- Eucalyptus trees are uniquely equipped to survive Australian bush fires. Deep inside the roots of the tree are dormant shoots that will germinate under the influence of hormones that are triggered by the heat of fires.
Alpha Aromatics and Eucalyptus Essential Oil
Our master perfumers understand that the end product must always be unique, as scent has remained down through history as the only accessory we wear that is always present, and yet completely invisible.
According to Roger Howell, Alpha Aromatics’ Vice President and chief perfumer: “We drive the scent trends that guide product branding for a wide range of clients in the personal care, household cleaning, and institutional industries… We know how important branding is for the continued growth of our clients’ product lines, and we pride ourselves on building scents that build great brands.”
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Both a leader and pioneer within the industry, our custom compositions are used for the production of superior quality perfumes, personal care products, candles and diffusers and fragrances for home products, just to name a few.
All of the researchers that comprise our scientific teams intimately know and respect the artistic allure of perfume creation that is always balanced by the application of the principles of industrial science.
In the words of Bryan Zlotnik (pictured below), Chief Operating Officer of Alpha Aromatics, “Perfume creation is big business, and fragrance is in the air everywhere. It influences our memories and our spending habits, and the true power of scent lies in its connection to the human brain. Our sense of smell is directly linked to the limbic system, which is the brain’s matrix for memory formation and emotion. The human nose can detect thousands of scents and recall fragments of memories associated with them. Our master perfumers know how to tap into this scientific fact and are well aware that it is the key to developing potent signature scents that both create and cement consumer loyalty.”
5 Alpha Aromatics Fragrances That Feature Eucalyptus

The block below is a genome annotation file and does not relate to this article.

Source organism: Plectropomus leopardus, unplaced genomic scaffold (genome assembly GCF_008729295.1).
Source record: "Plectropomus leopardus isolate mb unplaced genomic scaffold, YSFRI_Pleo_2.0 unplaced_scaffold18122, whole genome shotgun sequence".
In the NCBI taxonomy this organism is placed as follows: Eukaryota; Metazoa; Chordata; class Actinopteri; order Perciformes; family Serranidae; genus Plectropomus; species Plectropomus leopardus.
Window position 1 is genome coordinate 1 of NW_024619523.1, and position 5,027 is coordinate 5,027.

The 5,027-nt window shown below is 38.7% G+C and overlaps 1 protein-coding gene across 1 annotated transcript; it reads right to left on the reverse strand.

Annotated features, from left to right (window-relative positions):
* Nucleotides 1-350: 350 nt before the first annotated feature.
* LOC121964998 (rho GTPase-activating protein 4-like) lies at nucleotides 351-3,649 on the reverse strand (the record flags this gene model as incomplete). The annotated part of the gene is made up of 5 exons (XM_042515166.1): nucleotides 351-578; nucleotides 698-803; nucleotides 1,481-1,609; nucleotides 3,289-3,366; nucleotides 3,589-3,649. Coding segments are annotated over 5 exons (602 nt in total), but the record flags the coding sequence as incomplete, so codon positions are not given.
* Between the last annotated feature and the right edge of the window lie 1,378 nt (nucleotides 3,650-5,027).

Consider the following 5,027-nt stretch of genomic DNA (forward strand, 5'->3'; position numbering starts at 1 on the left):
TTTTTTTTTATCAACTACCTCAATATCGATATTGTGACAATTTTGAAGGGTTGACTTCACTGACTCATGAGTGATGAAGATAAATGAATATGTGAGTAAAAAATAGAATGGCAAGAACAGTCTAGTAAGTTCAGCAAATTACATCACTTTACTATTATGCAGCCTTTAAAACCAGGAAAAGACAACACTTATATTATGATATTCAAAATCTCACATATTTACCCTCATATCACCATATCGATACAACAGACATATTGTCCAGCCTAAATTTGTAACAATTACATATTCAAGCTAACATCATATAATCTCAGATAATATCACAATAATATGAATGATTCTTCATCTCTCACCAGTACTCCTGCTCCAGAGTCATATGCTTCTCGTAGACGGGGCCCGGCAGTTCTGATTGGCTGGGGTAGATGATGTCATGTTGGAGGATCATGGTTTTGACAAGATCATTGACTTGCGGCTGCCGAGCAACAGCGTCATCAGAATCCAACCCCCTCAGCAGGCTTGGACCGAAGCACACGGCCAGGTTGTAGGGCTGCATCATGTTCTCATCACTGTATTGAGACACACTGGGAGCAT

The following are a few of our fragrance creations that feature eucalyptus within their middle notes:
Rosemary Vetiver Tangerine
A top note of juicy and delectable blood orange, uplifting lemon, gingery mango and honeyed tangerine initiates this bright herbal scent. This blend soon fades into a middle note punctuated by pungent, fresh green eucalyptus, clean crisp lemongrass, sharp and earthy vetiver and strong, slightly medicinal rosemary. A leafy, woody base note completes the scent.
Perfect for large-scale events such as banquets, conventions and conference arenas, this stimulating and zesty fragrance invigorates brain cells and encourages the exchange of ideas and strategies. Top notes of citrus energize and fold into middle notes of earthy, dry, fresh and herbal eucalyptus and sweet mint. A soft wood and peppery sage base note finishes the fragrance.
The epitome of fresh and clean, a bright top note of lemon and zesty mandarin orange provides a dash of mystery and energy to this scintillating scent. Seamlessly blending into a sophisticated and warm middle note of cloying magnolia blossom, sharp eucalyptus, light, bitter neroli and juicy orange, this unique fragrance finishes with a green base note that is fresh, floral and uncommonly feminine.
Beachwood Vetiver And Sea Spray Driftwood
Evoking glorious, sun-filled days spent by the shore with the tug of endless ocean waves embracing toes dug into the warm sand, this fabulous fragrance begins with a top note of milky, sweet smelling coconut, earthy vetiver oil and salty sea air. A middle note of pungent eucalyptus, savory, grassy seaweed and rich exotic jasmine seamlessly surrenders to a base note of sun-dried driftwood and marine, sea kelp, which finishes the fragrance.
This scent is a wonderful incentive for sales in stores selling soaps and lotions; salons; day spas; beauty and massage parlors; tables on small beach-side cafés and restaurants, just name a few choice locations.
This potent, spicy mélange is a fall/wintry scent evocative of nostalgic holiday foods and joyful family times. It is a blend of energizing citrus, sharp, sweet, fresh eucalyptus, woody minty wintergreen, spicy cinnamon and warm, aromatic clove. One whiff is enough to transport the user to sleigh rides along a frozen landscape, snow drifting by a picture window and the dazzling beauty of the holiday season.
Eucalyptus represents only one of the many essential oils that comprise the worlds’s finest perfumes. If you’re a brand owner, product developer or formulator, cosmetic chemist, product development scientist or you’re simply looking to start your own perfume line, call our teams today and get your company started on yours.
Final thought on eucalyptus: Where there is eucalyptus oil, there is hope. ~ Pinterest